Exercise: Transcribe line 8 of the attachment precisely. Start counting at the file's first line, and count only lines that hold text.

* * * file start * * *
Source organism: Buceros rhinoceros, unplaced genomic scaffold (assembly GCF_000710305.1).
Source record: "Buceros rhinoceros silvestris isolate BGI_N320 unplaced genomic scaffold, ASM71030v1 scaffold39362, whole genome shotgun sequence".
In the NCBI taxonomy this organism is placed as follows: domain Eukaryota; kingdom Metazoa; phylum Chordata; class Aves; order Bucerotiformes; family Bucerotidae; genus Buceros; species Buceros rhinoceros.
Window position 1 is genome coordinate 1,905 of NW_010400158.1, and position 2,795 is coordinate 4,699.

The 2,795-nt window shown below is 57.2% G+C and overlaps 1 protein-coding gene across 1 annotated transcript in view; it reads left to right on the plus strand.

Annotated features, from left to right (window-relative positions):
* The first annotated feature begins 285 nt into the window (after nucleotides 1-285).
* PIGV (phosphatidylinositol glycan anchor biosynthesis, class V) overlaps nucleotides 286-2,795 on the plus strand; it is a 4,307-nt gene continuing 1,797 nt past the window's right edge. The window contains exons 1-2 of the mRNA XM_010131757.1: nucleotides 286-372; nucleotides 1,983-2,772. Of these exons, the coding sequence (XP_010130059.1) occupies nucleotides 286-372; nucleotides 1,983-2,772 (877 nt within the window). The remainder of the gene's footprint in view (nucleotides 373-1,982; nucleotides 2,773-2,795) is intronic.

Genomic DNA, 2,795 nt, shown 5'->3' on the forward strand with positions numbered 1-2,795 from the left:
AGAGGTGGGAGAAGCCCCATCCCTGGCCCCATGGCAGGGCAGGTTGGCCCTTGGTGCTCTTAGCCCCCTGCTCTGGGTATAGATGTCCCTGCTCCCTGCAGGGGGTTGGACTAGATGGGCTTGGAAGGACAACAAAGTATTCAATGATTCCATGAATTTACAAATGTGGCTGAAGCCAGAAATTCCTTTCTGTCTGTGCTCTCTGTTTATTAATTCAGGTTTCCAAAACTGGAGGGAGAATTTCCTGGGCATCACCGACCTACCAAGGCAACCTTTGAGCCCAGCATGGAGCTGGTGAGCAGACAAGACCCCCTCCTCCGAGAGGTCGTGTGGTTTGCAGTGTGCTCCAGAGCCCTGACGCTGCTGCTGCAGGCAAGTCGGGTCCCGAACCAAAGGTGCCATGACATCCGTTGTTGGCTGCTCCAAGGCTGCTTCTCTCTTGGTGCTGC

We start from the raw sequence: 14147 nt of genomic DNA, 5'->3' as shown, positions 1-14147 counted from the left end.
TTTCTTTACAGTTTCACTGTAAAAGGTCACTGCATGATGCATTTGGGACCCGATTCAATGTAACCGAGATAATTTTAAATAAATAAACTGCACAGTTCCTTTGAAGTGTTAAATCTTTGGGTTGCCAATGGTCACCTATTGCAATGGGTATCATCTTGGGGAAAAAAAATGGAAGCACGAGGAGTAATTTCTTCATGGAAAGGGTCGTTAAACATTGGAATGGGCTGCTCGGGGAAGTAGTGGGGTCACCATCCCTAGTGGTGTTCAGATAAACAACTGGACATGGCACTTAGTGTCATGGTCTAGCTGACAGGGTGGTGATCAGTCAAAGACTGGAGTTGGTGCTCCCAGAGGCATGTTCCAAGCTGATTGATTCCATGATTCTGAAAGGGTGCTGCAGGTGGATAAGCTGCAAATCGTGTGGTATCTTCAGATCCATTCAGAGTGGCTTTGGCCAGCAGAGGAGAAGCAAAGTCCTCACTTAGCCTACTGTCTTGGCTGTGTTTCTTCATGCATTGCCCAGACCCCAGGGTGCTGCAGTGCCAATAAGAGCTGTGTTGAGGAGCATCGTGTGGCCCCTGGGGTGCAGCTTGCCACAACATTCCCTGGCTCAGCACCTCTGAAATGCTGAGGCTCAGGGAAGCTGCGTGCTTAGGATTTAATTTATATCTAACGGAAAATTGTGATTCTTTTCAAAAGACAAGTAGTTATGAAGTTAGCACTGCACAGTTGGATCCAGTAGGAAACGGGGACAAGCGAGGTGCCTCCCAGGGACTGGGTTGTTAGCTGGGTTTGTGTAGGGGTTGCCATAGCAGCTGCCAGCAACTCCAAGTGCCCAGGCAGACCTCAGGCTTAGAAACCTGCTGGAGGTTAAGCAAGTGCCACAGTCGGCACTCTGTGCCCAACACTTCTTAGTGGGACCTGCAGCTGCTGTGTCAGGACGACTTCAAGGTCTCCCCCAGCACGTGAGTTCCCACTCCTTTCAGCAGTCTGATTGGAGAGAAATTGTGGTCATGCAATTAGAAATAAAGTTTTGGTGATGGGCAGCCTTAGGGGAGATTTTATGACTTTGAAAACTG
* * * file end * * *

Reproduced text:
* PIGV (phosphatidylinositol glycan anchor biosynthesis, class V) overlaps nucleotides 286-2,795 on the plus strand; it is a 4,307-nt gene continuing 1,797 nt past the window's right edge. The window contains exons 1-2 of the mRNA XM_010131757.1: nucleotides 286-372; nucleotides 1,983-2,772. Of these exons, the coding sequence (XP_010130059.1) occupies nucleotides 286-372; nucleotides 1,983-2,772 (877 nt within the window). The remainder of the gene's footprint in view (nucleotides 373-1,982; nucleotides 2,773-2,795) is intronic.